Area businessmen think the region will handle timber tariff

  • President Donald Trump’s proposed Canadian lumber tariff probably won’t affect New England Forest Products directly, but the move may hold consequences nonetheless. Staff photo by Brandon Latham

Monadnock Ledger-Transcript
Published: 5/2/2017 7:01:57 AM

Last week, President Donald Trump said he planned on issuing a tariff on lumber imported from Canada to the U.S. averaging about 20 percent.

On Monday, April 24, the Department of Commerce issued a preliminary decision to collect duties on softwood imported from a number of Canadian companies. Despite the volume of timber in the Monadnock Region, and the number of people employed locally in that industry, business leaders are not predicting a big shift in costs or supply.

“The softwood lumber market has been depressed for a long time, so in my estimation it’s more hype than it is consequence,” Jack Belletete, president of Belletetes Building Product Specialists, based in Jaffrey, and its subsidiaries Ashland Lumber and A&B Lumber and Barns, said.

At Belletetes, they are prepared to weather sudden market changes by holding about 60 days worth of back stock. Belletetes is among the region’s biggest individual employers.

“Nothing is going to change about my business plan as of now,” he said.

He said that the concept behind the tariff is to counter Canadian government market manipulation that helps Canadian companies.

“The idea here is that the Canadian government changes the price of stumpage based on the market,” he said. “They might have, if the market goes down, the stumpage price goes down.”

Stumpage is the rate a private company pays to a landowner for the right to harvest timber. In both the U.S. and Canada, a lot of this land is owned by the federal governments. The American government does not change the stumpage rate with the market like Canada’s does, and neither do private landowners.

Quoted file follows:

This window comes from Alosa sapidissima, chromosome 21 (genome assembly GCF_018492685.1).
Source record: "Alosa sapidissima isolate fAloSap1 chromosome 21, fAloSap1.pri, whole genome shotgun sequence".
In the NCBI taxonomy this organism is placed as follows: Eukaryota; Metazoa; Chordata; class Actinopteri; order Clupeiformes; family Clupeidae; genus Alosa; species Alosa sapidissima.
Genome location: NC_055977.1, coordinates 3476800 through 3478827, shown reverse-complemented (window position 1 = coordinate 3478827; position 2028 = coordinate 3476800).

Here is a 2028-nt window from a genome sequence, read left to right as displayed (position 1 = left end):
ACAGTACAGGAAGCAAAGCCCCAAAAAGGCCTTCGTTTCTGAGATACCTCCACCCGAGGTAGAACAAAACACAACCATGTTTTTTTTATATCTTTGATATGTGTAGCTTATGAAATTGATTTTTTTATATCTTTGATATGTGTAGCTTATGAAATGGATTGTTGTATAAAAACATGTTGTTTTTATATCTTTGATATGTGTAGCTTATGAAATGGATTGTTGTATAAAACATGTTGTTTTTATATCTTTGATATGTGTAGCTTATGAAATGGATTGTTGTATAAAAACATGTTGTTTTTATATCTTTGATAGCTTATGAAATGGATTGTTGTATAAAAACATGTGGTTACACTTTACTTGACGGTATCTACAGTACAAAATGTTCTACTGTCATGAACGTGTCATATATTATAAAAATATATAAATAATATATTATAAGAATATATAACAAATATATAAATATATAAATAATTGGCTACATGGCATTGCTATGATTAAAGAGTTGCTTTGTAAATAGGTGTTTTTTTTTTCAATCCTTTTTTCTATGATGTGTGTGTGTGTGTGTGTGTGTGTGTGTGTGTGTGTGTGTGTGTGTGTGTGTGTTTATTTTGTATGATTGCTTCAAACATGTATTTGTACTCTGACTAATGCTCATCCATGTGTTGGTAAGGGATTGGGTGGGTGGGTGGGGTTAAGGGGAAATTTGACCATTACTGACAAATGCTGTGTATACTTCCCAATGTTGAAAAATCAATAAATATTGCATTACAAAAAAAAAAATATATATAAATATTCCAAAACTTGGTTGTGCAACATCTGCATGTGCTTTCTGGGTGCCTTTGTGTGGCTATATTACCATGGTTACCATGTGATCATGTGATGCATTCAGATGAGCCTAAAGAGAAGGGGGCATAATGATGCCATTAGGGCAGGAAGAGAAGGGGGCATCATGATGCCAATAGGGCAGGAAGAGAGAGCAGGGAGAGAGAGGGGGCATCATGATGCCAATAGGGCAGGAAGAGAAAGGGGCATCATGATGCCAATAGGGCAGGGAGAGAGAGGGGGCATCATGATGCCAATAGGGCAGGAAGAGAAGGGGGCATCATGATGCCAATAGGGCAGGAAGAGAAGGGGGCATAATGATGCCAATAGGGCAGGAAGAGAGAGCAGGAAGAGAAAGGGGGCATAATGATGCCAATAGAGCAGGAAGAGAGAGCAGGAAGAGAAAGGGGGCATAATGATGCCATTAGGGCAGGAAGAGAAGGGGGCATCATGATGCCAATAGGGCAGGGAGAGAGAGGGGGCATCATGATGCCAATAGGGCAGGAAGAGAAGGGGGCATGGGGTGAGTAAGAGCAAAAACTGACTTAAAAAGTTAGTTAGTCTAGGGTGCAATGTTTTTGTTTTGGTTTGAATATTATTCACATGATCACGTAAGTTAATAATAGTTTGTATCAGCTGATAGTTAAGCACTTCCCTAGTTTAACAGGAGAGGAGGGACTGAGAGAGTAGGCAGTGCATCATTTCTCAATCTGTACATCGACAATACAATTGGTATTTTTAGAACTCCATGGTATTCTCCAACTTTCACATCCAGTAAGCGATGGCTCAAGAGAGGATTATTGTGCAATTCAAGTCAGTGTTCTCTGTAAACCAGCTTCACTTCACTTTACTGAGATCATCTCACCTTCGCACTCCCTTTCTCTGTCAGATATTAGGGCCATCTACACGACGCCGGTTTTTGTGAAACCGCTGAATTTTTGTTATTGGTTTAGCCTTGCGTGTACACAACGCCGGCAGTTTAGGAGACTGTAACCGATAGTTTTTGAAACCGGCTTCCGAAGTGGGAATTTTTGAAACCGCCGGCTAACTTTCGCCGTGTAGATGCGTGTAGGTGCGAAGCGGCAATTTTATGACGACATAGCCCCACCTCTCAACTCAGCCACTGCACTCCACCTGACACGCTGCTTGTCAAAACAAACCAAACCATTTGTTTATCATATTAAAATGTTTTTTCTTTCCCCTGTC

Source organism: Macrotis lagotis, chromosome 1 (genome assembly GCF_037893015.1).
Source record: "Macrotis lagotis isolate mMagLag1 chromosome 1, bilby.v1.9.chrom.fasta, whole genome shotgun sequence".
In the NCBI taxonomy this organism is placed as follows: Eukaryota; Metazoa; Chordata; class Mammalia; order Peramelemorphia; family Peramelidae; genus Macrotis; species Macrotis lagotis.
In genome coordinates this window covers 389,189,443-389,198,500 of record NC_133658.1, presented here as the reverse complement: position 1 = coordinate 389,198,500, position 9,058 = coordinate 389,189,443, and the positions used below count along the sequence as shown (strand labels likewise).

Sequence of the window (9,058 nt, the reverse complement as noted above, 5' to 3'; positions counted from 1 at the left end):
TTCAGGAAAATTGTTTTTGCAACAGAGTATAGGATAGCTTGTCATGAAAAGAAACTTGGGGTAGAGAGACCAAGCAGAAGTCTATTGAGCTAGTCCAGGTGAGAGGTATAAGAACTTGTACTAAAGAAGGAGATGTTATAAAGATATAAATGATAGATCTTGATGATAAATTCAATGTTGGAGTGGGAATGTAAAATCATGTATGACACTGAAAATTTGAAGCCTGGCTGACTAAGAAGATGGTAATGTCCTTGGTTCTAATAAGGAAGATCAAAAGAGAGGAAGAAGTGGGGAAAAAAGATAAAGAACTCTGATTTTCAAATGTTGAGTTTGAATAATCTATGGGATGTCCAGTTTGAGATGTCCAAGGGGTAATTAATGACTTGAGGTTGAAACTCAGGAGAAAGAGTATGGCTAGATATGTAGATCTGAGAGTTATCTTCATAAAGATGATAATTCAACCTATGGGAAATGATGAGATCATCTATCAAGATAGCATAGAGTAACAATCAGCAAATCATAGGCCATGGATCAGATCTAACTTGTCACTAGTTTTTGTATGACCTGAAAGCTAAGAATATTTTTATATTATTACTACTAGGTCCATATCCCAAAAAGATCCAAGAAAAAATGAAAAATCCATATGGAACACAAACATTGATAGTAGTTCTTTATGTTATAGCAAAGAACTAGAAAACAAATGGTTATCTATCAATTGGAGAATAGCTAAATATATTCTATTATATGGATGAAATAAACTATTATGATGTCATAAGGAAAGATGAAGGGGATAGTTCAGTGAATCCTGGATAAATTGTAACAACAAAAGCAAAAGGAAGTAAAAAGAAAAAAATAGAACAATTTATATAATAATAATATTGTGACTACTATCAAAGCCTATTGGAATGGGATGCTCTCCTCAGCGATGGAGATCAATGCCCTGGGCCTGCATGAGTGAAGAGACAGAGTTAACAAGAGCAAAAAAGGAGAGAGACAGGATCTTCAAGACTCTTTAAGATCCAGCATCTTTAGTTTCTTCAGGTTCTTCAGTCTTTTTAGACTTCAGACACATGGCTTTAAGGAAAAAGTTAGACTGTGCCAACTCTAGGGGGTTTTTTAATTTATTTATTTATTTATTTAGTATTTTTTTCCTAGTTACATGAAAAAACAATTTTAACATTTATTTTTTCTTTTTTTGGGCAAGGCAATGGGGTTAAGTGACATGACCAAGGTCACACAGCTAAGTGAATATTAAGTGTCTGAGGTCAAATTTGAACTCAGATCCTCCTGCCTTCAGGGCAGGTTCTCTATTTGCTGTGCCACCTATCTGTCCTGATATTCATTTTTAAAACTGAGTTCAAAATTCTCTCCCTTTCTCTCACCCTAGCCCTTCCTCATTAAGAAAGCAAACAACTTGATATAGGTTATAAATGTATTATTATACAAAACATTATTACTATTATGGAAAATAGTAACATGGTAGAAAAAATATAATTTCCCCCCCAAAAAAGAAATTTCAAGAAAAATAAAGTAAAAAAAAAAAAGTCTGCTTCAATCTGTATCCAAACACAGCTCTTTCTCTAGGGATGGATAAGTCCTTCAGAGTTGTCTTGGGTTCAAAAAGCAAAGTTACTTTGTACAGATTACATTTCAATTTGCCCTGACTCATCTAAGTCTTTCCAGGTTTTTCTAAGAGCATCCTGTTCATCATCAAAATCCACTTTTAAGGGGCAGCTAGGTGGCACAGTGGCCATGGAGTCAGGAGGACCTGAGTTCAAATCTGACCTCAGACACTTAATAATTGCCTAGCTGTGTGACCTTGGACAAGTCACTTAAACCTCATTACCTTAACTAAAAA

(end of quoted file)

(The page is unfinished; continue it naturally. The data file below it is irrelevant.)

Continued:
Quoted in a statement issued on April 25, the day after the preliminary ruling, Commerce Secretary Wilbur Ross said, “the Department of Commerce determined a need to impose countervailing duties of roughly one billion dollars on Canadian softwood lumber exports to us. This is not our idea of a properly functioning Free Trade Agreement.”

They also said in a release that imports of softwood lumber from Canada were valued at an estimated $5.66 billion in 2016. The department will issue a final decision in September.

Among the concerns the plan has inspired is the imbalance it causes in the cost of trade between the U.S. and Canada. Not only do Americans buy a lot of Canadian lumber, but Canadians buy a lot of American lumber, which might now be threatened.

“Overall, its effect will really play into the exchange,” Katie Warner, controller at New England Forest Products in Greenfield. “When Canadians buy wood from the U.S., the exchange rate is not in their favor, but it evens out when the U.S. buys from Canada.”

New England Forest Products deals in hardwood, so Warner said the duty will not have a direct impact on business. The company uses all locally supplied logs and does participate in exporting, though.

Warner said the biggest pine mills in the state, which might see an impact directly, are Madison Lumber in Madison, and Durgin and Crowell in Springfield.

Belletete said the spruce and cedar stocks are the ones to keep an eye on. An increase of about 25 percent would make a regularly-priced section (eight feet) of 2x4 that is $2.80, would cost about $3.50, and may slide back according to Belletete.

He also said that this tariff is not a new issue, and it is something people in the industry have had in mind for about ten years, calling this his “second or third go-around.”

The last agreement on softwood trading was signed in 2006 and expired in 2015.

As real estate development is concerned, Belletete again underplayed the consequences of the tax. He said that the framing lumber and trim are responsible for about 25 percent of the value of a house. It would yield “maybe a ten percent real cost increase on average.”

For a $300,000 new house, a ten percent increase would make it $330,000.

The president is also challenging trade with Canada in the dairy and energy industries.

He tweeted on April 25, “Canada has made business for our dairy farmers in Wisconsin and other border states very difficult. We will not stand for this. Watch!”


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